Coby TFTV4028 LED TV Review
Not a great showing from Coby.
At this CES 2012, Coby had an enormous sign and a nice booth right in the center of the show floor—and we thought to ourselves, "Maybe this company is stepping it up this year. Maybe we should give them a shot, and see how they compare against the leading television brands, because they obviously want to position themselves in that category."
We picked up the TFTV4028 ($600 MSRP, found for less online), a 1080p display. We were hoping this Coby would open our minds, make our hearts grow three-sizes larger, and make us more appreciative of the capabilities of this underdog brand. We ran our tests and… many of our cynical doubts were confirmed.
It’s not an ugly television, but we’d be better off as just friends.
Picture your average television, a clip art rendition come to life. This Coby looks like the television that you hold within your mind’s eye. There is nothing really special to note about the design because it does not take any steps away from average. The bezel is a thick black plastic frame and the stand is thick black plastic as well.
The connectivity on the TFTV4028 is extensive, but located in such a hard to reach area. There are three HDMI ports, and two full composite ports, connections that are beginning to be phased out as HDMI takes precedence. With three HDMI ports you can connect almost anything you have planned for your home theater. There are also connections for VGA, an RF cable plug, and an S/PDIF digital audio output. Unfortunately, they are all located facing downwards—which, when you think about it is just about the worst place for them to be—meaning that accessing these ports is seriously frustrating.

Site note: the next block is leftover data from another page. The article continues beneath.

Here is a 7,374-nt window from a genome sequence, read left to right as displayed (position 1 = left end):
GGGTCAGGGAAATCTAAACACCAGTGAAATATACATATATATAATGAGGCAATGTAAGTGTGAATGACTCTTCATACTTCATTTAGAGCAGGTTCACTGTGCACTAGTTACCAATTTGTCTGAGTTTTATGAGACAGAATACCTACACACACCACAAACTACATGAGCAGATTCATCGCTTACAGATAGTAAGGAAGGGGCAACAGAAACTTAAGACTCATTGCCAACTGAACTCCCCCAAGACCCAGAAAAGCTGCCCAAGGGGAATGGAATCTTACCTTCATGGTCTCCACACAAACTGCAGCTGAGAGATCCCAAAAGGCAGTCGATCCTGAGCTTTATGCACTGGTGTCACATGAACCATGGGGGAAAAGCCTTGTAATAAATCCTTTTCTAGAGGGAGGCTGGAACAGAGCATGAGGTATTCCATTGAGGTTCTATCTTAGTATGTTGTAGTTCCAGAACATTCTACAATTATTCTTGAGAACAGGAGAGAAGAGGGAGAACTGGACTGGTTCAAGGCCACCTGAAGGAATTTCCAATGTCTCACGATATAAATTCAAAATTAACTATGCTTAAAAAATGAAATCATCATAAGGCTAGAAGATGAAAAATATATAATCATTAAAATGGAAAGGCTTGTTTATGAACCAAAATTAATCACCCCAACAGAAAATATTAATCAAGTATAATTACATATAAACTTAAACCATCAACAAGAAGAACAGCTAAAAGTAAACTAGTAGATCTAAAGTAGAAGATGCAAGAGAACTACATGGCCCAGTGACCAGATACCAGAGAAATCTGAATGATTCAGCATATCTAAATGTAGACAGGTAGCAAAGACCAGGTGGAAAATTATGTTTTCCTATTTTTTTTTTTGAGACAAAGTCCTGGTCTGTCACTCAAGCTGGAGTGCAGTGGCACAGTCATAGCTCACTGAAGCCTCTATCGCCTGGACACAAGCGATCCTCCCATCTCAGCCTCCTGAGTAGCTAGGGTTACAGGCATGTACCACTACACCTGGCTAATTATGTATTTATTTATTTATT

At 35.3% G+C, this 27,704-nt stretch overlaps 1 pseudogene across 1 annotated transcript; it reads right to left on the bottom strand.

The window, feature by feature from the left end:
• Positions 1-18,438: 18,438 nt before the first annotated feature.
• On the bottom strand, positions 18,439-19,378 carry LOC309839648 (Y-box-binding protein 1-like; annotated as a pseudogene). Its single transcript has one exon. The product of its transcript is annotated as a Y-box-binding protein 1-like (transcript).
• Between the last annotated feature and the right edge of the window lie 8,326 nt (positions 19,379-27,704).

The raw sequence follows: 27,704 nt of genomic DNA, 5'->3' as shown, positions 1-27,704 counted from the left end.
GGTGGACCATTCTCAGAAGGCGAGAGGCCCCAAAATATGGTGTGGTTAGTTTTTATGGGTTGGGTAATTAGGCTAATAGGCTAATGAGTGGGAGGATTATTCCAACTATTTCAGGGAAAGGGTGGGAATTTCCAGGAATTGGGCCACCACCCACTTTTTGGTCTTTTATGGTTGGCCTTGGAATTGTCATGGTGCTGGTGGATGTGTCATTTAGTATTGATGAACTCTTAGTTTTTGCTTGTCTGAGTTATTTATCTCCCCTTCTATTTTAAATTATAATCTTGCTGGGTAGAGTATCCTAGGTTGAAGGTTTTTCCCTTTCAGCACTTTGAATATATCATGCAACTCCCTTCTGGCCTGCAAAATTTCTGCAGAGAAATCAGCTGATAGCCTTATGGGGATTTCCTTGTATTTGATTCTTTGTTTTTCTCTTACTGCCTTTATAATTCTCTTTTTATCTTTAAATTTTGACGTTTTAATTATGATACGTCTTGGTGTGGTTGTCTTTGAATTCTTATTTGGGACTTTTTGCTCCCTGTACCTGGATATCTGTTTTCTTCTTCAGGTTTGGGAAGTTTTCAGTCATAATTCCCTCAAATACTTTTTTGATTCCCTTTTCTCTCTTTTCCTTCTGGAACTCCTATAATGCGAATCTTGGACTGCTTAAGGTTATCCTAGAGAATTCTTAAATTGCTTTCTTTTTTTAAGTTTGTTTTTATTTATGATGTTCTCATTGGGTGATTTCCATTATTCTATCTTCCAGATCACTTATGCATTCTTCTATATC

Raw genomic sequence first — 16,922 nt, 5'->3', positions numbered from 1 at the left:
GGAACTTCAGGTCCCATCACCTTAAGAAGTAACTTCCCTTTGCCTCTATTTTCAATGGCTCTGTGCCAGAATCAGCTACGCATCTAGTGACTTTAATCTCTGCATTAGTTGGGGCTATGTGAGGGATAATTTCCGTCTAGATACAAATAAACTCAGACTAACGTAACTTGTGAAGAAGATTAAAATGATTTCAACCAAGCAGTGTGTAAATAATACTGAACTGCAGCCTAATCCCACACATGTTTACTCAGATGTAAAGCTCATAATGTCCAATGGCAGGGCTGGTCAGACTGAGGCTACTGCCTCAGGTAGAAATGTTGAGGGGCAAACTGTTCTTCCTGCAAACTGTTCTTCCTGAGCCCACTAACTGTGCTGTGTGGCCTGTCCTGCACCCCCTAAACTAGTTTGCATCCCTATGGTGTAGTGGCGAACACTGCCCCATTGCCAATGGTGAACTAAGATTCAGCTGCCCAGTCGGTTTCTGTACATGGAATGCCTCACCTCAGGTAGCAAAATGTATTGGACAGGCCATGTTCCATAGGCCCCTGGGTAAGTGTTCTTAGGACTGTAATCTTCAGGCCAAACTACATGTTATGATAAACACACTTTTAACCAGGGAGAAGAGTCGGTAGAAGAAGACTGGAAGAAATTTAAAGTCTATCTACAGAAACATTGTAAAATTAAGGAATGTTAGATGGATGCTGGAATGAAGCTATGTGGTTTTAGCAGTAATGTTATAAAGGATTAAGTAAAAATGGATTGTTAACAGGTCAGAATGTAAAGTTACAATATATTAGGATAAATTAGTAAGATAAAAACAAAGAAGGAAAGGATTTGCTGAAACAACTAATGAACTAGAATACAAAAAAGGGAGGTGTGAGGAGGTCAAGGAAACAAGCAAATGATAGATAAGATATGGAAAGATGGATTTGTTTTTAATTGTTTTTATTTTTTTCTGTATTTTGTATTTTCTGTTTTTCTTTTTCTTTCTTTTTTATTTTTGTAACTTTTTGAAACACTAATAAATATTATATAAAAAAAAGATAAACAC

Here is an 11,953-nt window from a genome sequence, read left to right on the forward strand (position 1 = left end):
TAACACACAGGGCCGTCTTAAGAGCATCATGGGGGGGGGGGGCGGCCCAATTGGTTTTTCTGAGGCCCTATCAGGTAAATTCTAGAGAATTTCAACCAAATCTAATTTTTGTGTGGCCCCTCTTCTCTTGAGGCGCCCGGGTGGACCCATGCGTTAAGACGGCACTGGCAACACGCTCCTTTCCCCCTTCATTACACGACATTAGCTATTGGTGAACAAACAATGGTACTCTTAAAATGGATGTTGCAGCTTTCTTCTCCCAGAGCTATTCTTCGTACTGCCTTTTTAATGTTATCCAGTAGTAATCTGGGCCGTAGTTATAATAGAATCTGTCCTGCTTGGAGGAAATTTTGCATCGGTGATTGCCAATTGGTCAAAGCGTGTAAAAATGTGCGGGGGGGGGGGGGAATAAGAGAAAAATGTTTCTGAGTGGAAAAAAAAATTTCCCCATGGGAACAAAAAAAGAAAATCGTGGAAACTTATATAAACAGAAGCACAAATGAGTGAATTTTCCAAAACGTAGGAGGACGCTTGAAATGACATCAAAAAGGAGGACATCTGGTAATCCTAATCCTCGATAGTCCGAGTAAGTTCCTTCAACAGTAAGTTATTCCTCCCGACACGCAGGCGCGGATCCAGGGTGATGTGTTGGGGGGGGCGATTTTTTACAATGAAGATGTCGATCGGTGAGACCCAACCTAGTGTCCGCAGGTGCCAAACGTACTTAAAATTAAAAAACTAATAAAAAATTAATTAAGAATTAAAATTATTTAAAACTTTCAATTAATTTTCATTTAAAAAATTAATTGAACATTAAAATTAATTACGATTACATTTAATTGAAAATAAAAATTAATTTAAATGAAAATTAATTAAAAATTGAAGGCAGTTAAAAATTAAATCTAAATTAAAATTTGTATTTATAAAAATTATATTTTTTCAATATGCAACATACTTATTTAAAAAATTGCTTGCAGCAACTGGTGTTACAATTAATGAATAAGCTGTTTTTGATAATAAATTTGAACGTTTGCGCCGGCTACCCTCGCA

Smart TV Features
The menu lacks much in the way of control.
The Coby menu interface offers only four options: Picture Menu, Audio Menu, System Menu, and Channel Menu. We had no access to the Channel Menu while in the HDMI input—it was totally unavailable. The Picture Menu had very few calibration settings, three of which we could not control manually.
The user manual is the rare combination of large and uninformative. There is a table of contents that lacks enough specificity to be helpful. The pictures are often just graphics without any labels, so it is hard to discern exactly what they are showing you. Many of the functions are merely listed without explanation, and the ones that do have explanations are listed like, “Contrast: Adjust the display contrast.” Well, thanks Coby.
The motion was pretty good, but the viewing angle is horrendous.
The Coby actually performed better than advertised in our contrast ratio test. But the rest of our tests showed some really poor detail distinction, in both color and the grayscale. The viewing angle we recorded is one of the worst we’ve ever seen. At the most, only two people could watch a strong picture from a reasonable viewing distance.
There were no motion processing overdrive functions that we had access to on the Coby TFTV4028, so we had to test it as is. Even without these helpful features, this Coby did pretty well in our motion tests—providing you're sitting directly in the center of the television.
Moving objects retained great detail. We saw some jagged edges, but no more than usual, and there was very little shape distortion. Our biggest gripe was with the color trailing: Colors left behind negative images of the previous frame, which proved to be distracting with bright colors on the screen.
There are much better TVs that can be found for a bit more money.
There are definitely things to like about the Coby TFTV4028. The port selection allows three HD devices and two analog devices to be connected all at the same time. The contrast ratio is average and the range of colors that this Coby can produce is surprisingly accurate.
Still, even these advantages come with significant drawbacks. Though the contrast ratio was OK, this Coby could not display a really deep black level, which is important for showing a detailed picture. You want your black value to be super dark, or else everything looks a bit hazy. Also, the grayscale lacks a significant amount of detail. We mentioned the accuracy of the color gamut, but the color temperature was wholly erratic, and the color detail was poor. The biggest drawback we found was the viewing angle: move more than 7.5º off center and quality takes a steep nosedive.
If you're reading this review, it's probably because you saw the alluring price. And yes, while you can find this 40-incher for about $400 online, the quality is low enough that we do not think this is a deal. Buying a 40-inch television is an investment and for just a little bit more money, you can definitely get a much better television.
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